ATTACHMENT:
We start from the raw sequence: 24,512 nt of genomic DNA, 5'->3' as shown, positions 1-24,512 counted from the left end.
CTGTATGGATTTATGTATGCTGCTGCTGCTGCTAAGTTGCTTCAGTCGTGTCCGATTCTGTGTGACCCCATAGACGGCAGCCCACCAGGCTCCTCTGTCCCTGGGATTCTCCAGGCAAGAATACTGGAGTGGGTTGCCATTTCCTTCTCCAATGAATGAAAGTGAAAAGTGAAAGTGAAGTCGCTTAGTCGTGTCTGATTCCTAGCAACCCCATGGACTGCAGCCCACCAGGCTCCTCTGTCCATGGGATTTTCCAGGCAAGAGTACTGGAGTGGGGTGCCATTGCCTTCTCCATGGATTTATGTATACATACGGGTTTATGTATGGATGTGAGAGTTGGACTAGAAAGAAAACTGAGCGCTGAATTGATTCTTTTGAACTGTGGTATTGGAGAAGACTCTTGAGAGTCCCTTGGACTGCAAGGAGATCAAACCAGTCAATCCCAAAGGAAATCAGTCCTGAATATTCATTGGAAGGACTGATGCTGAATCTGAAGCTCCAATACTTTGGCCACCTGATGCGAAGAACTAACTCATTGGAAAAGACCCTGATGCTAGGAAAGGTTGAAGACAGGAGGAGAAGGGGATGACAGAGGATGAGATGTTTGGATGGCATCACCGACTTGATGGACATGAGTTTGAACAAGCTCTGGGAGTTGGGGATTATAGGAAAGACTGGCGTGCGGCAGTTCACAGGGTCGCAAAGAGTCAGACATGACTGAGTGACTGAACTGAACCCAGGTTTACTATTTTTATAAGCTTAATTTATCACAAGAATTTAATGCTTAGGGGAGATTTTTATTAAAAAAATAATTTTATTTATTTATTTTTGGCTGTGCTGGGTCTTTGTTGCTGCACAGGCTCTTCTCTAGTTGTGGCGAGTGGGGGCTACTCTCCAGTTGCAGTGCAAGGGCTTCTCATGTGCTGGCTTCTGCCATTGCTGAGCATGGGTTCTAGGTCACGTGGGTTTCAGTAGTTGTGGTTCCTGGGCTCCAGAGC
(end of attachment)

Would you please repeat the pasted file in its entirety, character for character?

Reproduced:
We start from the raw sequence: 24,512 nt of genomic DNA, 5'->3' as shown, positions 1-24,512 counted from the left end.
CTGTATGGATTTATGTATGCTGCTGCTGCTGCTAAGTTGCTTCAGTCGTGTCCGATTCTGTGTGACCCCATAGACGGCAGCCCACCAGGCTCCTCTGTCCCTGGGATTCTCCAGGCAAGAATACTGGAGTGGGTTGCCATTTCCTTCTCCAATGAATGAAAGTGAAAAGTGAAAGTGAAGTCGCTTAGTCGTGTCTGATTCCTAGCAACCCCATGGACTGCAGCCCACCAGGCTCCTCTGTCCATGGGATTTTCCAGGCAAGAGTACTGGAGTGGGGTGCCATTGCCTTCTCCATGGATTTATGTATACATACGGGTTTATGTATGGATGTGAGAGTTGGACTAGAAAGAAAACTGAGCGCTGAATTGATTCTTTTGAACTGTGGTATTGGAGAAGACTCTTGAGAGTCCCTTGGACTGCAAGGAGATCAAACCAGTCAATCCCAAAGGAAATCAGTCCTGAATATTCATTGGAAGGACTGATGCTGAATCTGAAGCTCCAATACTTTGGCCACCTGATGCGAAGAACTAACTCATTGGAAAAGACCCTGATGCTAGGAAAGGTTGAAGACAGGAGGAGAAGGGGATGACAGAGGATGAGATGTTTGGATGGCATCACCGACTTGATGGACATGAGTTTGAACAAGCTCTGGGAGTTGGGGATTATAGGAAAGACTGGCGTGCGGCAGTTCACAGGGTCGCAAAGAGTCAGACATGACTGAGTGACTGAACTGAACCCAGGTTTACTATTTTTATAAGCTTAATTTATCACAAGAATTTAATGCTTAGGGGAGATTTTTATTAAAAAAATAATTTTATTTATTTATTTTTGGCTGTGCTGGGTCTTTGTTGCTGCACAGGCTCTTCTCTAGTTGTGGCGAGTGGGGGCTACTCTCCAGTTGCAGTGCAAGGGCTTCTCATGTGCTGGCTTCTGCCATTGCTGAGCATGGGTTCTAGGTCACGTGGGTTTCAGTAGTTGTGGTTCCTGGGCTCCAGAGC